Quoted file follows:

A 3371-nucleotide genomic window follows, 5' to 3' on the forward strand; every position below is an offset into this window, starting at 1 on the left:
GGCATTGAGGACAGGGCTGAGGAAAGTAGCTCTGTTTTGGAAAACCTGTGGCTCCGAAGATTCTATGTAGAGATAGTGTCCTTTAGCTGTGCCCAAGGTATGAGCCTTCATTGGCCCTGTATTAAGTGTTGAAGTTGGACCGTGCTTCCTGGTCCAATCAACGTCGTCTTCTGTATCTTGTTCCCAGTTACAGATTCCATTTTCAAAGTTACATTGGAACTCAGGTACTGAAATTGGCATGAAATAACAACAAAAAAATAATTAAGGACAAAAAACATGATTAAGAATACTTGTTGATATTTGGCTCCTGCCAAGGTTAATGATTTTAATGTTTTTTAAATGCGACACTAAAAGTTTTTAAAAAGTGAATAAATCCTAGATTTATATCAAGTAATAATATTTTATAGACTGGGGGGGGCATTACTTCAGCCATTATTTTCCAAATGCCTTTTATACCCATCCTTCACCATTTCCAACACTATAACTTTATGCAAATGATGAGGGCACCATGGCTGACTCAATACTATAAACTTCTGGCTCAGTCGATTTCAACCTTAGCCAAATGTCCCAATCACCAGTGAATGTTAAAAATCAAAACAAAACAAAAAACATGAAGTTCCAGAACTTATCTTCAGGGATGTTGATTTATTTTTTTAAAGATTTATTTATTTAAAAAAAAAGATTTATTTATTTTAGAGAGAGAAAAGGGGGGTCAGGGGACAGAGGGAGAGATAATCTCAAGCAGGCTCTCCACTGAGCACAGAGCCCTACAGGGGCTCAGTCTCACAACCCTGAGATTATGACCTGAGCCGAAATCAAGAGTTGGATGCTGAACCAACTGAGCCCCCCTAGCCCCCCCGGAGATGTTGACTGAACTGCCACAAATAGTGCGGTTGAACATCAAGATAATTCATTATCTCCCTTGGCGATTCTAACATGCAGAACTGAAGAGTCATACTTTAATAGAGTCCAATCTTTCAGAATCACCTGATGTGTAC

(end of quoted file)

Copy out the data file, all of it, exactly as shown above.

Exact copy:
A 3371-nucleotide genomic window follows, 5' to 3' on the forward strand; every position below is an offset into this window, starting at 1 on the left:
GGCATTGAGGACAGGGCTGAGGAAAGTAGCTCTGTTTTGGAAAACCTGTGGCTCCGAAGATTCTATGTAGAGATAGTGTCCTTTAGCTGTGCCCAAGGTATGAGCCTTCATTGGCCCTGTATTAAGTGTTGAAGTTGGACCGTGCTTCCTGGTCCAATCAACGTCGTCTTCTGTATCTTGTTCCCAGTTACAGATTCCATTTTCAAAGTTACATTGGAACTCAGGTACTGAAATTGGCATGAAATAACAACAAAAAAATAATTAAGGACAAAAAACATGATTAAGAATACTTGTTGATATTTGGCTCCTGCCAAGGTTAATGATTTTAATGTTTTTTAAATGCGACACTAAAAGTTTTTAAAAAGTGAATAAATCCTAGATTTATATCAAGTAATAATATTTTATAGACTGGGGGGGGCATTACTTCAGCCATTATTTTCCAAATGCCTTTTATACCCATCCTTCACCATTTCCAACACTATAACTTTATGCAAATGATGAGGGCACCATGGCTGACTCAATACTATAAACTTCTGGCTCAGTCGATTTCAACCTTAGCCAAATGTCCCAATCACCAGTGAATGTTAAAAATCAAAACAAAACAAAAAACATGAAGTTCCAGAACTTATCTTCAGGGATGTTGATTTATTTTTTTAAAGATTTATTTATTTAAAAAAAAAGATTTATTTATTTTAGAGAGAGAAAAGGGGGGTCAGGGGACAGAGGGAGAGATAATCTCAAGCAGGCTCTCCACTGAGCACAGAGCCCTACAGGGGCTCAGTCTCACAACCCTGAGATTATGACCTGAGCCGAAATCAAGAGTTGGATGCTGAACCAACTGAGCCCCCCTAGCCCCCCCGGAGATGTTGACTGAACTGCCACAAATAGTGCGGTTGAACATCAAGATAATTCATTATCTCCCTTGGCGATTCTAACATGCAGAACTGAAGAGTCATACTTTAATAGAGTCCAATCTTTCAGAATCACCTGATGTGTAC